“How should a coach be?” I asked.
“Like *Sarah. She’s how a good coach should be. *Maggie is aggressive”
I didn’t hear truth in her words, I heard cultural conditioning.
I don’t know Maggie. I do know Sarah and she has a beautiful gentle voice, is very warm and approachable and incredibly loving. I like Sarah a lot. I’m sure I would like Maggie a lot too if I met her.
Reflecting on this conversation I remembered how I too had once triggered a woman who practiced alternative therapy. I had been invited into the group to demonstrate the effectiveness of NLP and I had used a volunteer to act as “client” (pre-planned with full consent). Afterwards this woman said, very aggressively, “I thought what you were doing was very aggressive” I asked the man who had been in the role of client if that had been his experience. He smiled and said, “no, not at all, quite the opposite actually”
So my approach was labelled aggressive by a bystander. I have worn many labels in my life and in my work. I was once labelled masculine in my approach as a coach and it was clear from the woman’s tone that she didn’t like it. I have also been labelled gentle, loving, provocative, kind, wise, funny in my approach. I am willing to wear all of these labels because labels are not who I am, nor do they signify how effective I am in my work. These labels are, quite simply, who you need me to be in the moment if I am coaching you. I wear them as I would wear a mask.
Now that doesn’t mean you have to like these labels, it doesn’t mean you have to like how I’m being with you in the moment, granted. But if a coaching relationship was about two people liking each other, I would never ask for money for that, as it seems odd to turn that dynamic into a transaction.
So, within the dynamics of coaching it might look like I’m being harsh at times, cruel even, and that might be the most loving way to be with you in that moment. I can withstand the judgements of others, because, just like my labels, their judgements are not who they really are. If I’m coaching you, when I’m with you I’m loving you – I’m dancing with who you think you are and I’m encouraging who you really are to expand. So I can withstand the labels, they serve a purpose. As a friend of mine says, I care so much that I don’t care.
But when I hear a fellow female coach say “that’s not how a coach should be” referring to another woman (as was said in this context) that doesn’t sit so easy with me. Because I wondered, was that a comment on how a role should be played – according to the “rules” , according to what caring should look like – or was that something more? At a deeper level, was that a comment on gender and how a woman should behave according to cultural conditioning? I don’t really know, but it got me thinking.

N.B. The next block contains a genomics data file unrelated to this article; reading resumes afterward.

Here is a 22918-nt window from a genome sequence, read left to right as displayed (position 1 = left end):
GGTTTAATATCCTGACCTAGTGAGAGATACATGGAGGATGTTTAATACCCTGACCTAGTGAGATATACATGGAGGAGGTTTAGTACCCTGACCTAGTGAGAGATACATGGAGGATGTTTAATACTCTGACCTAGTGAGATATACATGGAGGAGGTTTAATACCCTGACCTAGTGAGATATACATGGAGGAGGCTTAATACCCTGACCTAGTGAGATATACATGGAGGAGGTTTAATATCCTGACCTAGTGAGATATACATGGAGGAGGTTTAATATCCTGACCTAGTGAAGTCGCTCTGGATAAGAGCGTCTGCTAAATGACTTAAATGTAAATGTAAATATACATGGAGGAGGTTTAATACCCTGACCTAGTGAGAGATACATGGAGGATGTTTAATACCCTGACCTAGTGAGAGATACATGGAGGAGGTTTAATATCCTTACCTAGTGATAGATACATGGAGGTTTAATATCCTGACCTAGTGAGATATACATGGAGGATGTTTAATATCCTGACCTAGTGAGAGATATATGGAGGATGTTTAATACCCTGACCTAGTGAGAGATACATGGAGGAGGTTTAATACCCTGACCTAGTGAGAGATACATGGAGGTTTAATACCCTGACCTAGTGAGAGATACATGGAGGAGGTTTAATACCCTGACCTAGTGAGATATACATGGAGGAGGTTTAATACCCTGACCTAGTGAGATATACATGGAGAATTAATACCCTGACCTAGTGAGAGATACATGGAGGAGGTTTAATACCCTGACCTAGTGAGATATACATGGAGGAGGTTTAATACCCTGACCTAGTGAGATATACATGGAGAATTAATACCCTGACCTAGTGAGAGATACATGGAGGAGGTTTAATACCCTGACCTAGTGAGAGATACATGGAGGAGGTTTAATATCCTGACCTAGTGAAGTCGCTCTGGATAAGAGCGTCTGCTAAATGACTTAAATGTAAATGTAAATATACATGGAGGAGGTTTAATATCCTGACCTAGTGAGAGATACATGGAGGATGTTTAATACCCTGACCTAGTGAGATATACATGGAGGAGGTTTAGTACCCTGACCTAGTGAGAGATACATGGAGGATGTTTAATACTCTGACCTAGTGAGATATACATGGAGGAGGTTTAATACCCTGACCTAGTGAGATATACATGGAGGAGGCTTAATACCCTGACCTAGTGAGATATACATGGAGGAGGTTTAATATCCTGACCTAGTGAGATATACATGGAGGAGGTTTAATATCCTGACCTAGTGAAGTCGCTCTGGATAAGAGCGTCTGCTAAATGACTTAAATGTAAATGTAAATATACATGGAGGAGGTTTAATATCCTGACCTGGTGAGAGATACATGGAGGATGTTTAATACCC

From my experience, I notice women who have judged other women within the kind of context I describe here have often had a firm grip on a victim story of some kind that they are existing within. And their judgements of other women who behave in ways that don’t match how they think a woman “should” behave are born out of the parameters of that story. I say this in recognition of my own victim stories that have played out in the past. If there is anything I have been an expert at (and I’m not convinced there is) it’s how to spin a good victim story.
I have no interest in living in a world where a coach should be a certain way, where a woman should be a certain way, a man should be a certain way, a child should be a certain way. And if you pay me to coach you and I see you have created that world as a prison you live inside then it is my job to wake you up from that dream. And I may do that in ways that appear on the surface to be aggressive, masculine, gentle, loving, provocative, kind, wise, funny….and many more labels, no doubt. You will dictate which label, which mask I wear. And you might not always like the mask. But know that underneath and within that mask all I will ever be doing is loving you. As a coach. As a woman. As a human being.
If you would like a coaching conversation with me, please email [email protected]
About the Author
I coach high achievers in the performing arts and music industries, together with entrepreneurs and leaders in corporate. I'm drawn to work with pioneers and innovators. "The voyage of discovery is not in seeking new landscapes but in having new eyes" Marcel Proust
- 08 Sep 2016Navigating Uncertainty
- 22 Apr 2016The Importance Of Being Ruthlessly Honest With Ourselves
- 12 Feb 2016What Do You REALLY Want?
- 24 Aug 2015Why Not?
- 14 Jul 2015Why Do You Think You Had That Brilliant Thought?